A sustainable exit? Ukraine’s economy returns to growthNovember 17, 2015
According to the Ukrainian State Statistics Office, after 18 months of recession, an anemic but nonetheless welcome return to growth has arrived. GDP in the quarter July – September saw growth of 0.7%. The annual rate of economic decline slowing from 17.2% in the 1st quarter to 7% in the 3rd.
Most annalists predicting an economic growth rate of between 1 – 2.5% for 2016. Meager as that may appear, better a sustainable 2% than an unsustainable larger figure.
The question therefore, is whether the 1 – 2.5% estimates (and all those in between) are in fact sustainable?
Whilst the war in eastern Ukraine quietly simmers, with deaths counted in single figures each day rather than in tens or hundreds when peak hostilities were in full flow, that will have had an impact upon a return to growth. Small increases in domestic consumption, exports and investment responsible.
One question of sustainability is therefore whether continuing hostilities in the east of the nation can be kept at a simmer rather than a return to boiling over.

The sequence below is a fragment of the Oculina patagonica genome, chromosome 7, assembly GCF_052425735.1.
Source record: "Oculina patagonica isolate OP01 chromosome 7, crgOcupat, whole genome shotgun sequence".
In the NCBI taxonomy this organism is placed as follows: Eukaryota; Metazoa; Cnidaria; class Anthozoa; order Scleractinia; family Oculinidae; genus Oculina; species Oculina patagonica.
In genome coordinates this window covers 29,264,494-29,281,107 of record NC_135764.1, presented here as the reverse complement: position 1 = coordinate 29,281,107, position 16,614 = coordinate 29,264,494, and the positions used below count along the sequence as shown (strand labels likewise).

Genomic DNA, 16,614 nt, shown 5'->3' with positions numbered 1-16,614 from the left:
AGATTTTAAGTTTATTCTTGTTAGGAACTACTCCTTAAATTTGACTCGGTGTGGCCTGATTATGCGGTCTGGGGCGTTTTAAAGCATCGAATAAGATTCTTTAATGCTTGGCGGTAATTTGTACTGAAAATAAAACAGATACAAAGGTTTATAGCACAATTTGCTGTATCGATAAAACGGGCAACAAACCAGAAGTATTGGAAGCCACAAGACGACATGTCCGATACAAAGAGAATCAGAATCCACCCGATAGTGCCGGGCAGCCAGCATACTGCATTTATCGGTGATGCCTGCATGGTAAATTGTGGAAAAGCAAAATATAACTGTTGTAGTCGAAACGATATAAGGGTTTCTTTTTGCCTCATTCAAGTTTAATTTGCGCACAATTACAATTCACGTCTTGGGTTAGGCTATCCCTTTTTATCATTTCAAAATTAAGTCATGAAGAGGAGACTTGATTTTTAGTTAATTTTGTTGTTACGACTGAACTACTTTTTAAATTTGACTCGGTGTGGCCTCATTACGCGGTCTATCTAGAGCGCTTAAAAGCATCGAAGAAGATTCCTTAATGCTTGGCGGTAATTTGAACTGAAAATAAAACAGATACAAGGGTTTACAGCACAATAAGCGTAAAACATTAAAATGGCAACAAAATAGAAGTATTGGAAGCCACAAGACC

Yet another question of growth sustainability is that of investment in 2016, and that will in no uncertain terms be dictated by the willingness of the Verkhovna Rada to start passing more reform orientated, market opening legislation, together with visible and tangible institutional efforts to implement anti-corruption legislation without any (or at least much) political interference.
The sustained protection of property and intellectual rights, the rule of law applied impartially, no matter who they are or who they know, and a transparently enforced leveling of the playing field will bring investment – whether or not the war in the east returns to boiling point.
Those in the trenches facing off against the Ukrainian armed forces in the east are problematic, but it is those that are entrenched in the corrupt networks at all levels in and behind the Verkhovna Rada are a far more destructive force.
One has to suspect the later is far more of a threat to sustained economic growth in 2016.